Australian Open Moving? More Grand Slams? Oh No!
by Sean Randall | December 14th, 2007, 8:52 am

Here’s a story from “out of left field” as some here the U.S. say. A few top tennis officials are looking into making some significant tournament changes at the Grand Slam level. ADHEREL

According to the article, the idea of moving the Australian Open is being discussed along with the thought of adding additional Slam events in Europe and/or Asia, upping the number of Majors to five or six. That’s pretty serious talk.

Tennis Australia is worried that if they don’t improve their event soon it might be lost to deeper pockets. And changes could come in Europe.

“Roland Garros will not lose its grand slam status, but I’m convinced that if we don’t make progress, there will one day be a fifth grand slam event in Asia and possibly a sixth in Europe,” French Open head Christian Bimes said to the Melbourne Age. “The losers would be the French Open and Wimbledon. We want to avoid that at any cost.”

The nutty Ion Tiriac is also backs the idea of more Slams.

But having anything other than four core Majors would impact the record books like nothing else. Of course it would be a big money grab for the ITF and those involved, but the history and tradition of the sport would take a hit at the hands of financial interests (because that’s never happened before – haha).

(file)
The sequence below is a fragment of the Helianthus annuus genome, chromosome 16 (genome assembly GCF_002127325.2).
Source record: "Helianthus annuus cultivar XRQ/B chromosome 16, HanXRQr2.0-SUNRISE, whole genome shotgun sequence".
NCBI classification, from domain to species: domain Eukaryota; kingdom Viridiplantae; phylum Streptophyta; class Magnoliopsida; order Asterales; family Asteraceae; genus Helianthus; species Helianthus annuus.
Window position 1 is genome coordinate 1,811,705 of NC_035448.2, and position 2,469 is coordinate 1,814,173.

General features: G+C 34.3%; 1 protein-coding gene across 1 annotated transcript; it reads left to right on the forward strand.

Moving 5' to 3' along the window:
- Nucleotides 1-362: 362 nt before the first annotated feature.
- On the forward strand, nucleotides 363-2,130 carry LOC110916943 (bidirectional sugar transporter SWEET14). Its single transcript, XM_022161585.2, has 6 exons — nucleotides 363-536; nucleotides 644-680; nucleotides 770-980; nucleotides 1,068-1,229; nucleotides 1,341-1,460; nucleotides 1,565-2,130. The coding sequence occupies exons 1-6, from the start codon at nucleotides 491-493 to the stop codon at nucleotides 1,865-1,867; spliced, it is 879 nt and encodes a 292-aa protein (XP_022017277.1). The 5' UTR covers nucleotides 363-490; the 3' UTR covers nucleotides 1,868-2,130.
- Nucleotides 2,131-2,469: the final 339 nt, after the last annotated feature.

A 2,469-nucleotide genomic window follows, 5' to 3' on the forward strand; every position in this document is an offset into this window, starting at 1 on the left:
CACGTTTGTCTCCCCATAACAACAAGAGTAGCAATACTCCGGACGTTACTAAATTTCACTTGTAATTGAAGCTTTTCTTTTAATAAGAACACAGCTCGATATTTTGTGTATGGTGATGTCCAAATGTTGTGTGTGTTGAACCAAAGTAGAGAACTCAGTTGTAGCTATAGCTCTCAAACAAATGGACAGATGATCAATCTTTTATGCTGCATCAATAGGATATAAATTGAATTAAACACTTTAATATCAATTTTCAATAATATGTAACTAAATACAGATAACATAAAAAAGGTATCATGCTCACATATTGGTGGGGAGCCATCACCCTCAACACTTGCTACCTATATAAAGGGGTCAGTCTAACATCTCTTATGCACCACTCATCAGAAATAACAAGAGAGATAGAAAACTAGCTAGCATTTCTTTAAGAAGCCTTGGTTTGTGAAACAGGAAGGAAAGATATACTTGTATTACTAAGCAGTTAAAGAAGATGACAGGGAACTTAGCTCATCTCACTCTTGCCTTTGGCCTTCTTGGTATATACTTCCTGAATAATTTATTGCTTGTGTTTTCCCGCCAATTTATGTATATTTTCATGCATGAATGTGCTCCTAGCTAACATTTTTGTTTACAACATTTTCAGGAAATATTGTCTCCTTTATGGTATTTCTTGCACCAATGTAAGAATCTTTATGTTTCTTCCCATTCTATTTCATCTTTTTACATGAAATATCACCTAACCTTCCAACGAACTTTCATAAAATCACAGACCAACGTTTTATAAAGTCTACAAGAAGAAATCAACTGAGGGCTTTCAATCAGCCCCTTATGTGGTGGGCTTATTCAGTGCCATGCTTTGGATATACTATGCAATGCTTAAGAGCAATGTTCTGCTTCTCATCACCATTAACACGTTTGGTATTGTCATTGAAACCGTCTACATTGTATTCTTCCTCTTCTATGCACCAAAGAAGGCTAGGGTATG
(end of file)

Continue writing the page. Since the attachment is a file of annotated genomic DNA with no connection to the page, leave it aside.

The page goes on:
Personally, I’m not worried about such a change happening anytime soon, if at all. This story, however, may light a fire under Tennis Australia to get their event close to or on par with the other three. Moving the Australian Open to anywhere outside of Australia doesn’t make much “tennis” sense. Australia’s long been a great tennis country producing many of the greats in our game, and I think moving it to Asia or to Dubai for economic reasons (spare me the “growing the game” B.S.) is a wrong move.

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10 Comments for Australian Open Moving? More Grand Slams? Oh No!

Naydal Says:

This is the single stupidest thing I’ve ever heard. At the same time, it does not surprise me at all based on other things the “leading officials” in tennis have said recently. This even surpasses the stupidity of raising the points offered at the Masters Events so that it would equal those offered at the Grand Slams. Then again, I even think the notion of dropping Monte Carlo from the Masters Schedule right up there in terms of idiocy. Tiriac is a business person that only cares about the bottom line. The history of tennis means nothing to him. Just look carefully into how the guy made his money. Actually, just look at the Madrid Masters he’s put together. The venue is one of the worst I’ve ever seen for a Masters level tournament (maybe only surpassed by the Houston facility the Masters tournament was set in a few years ago).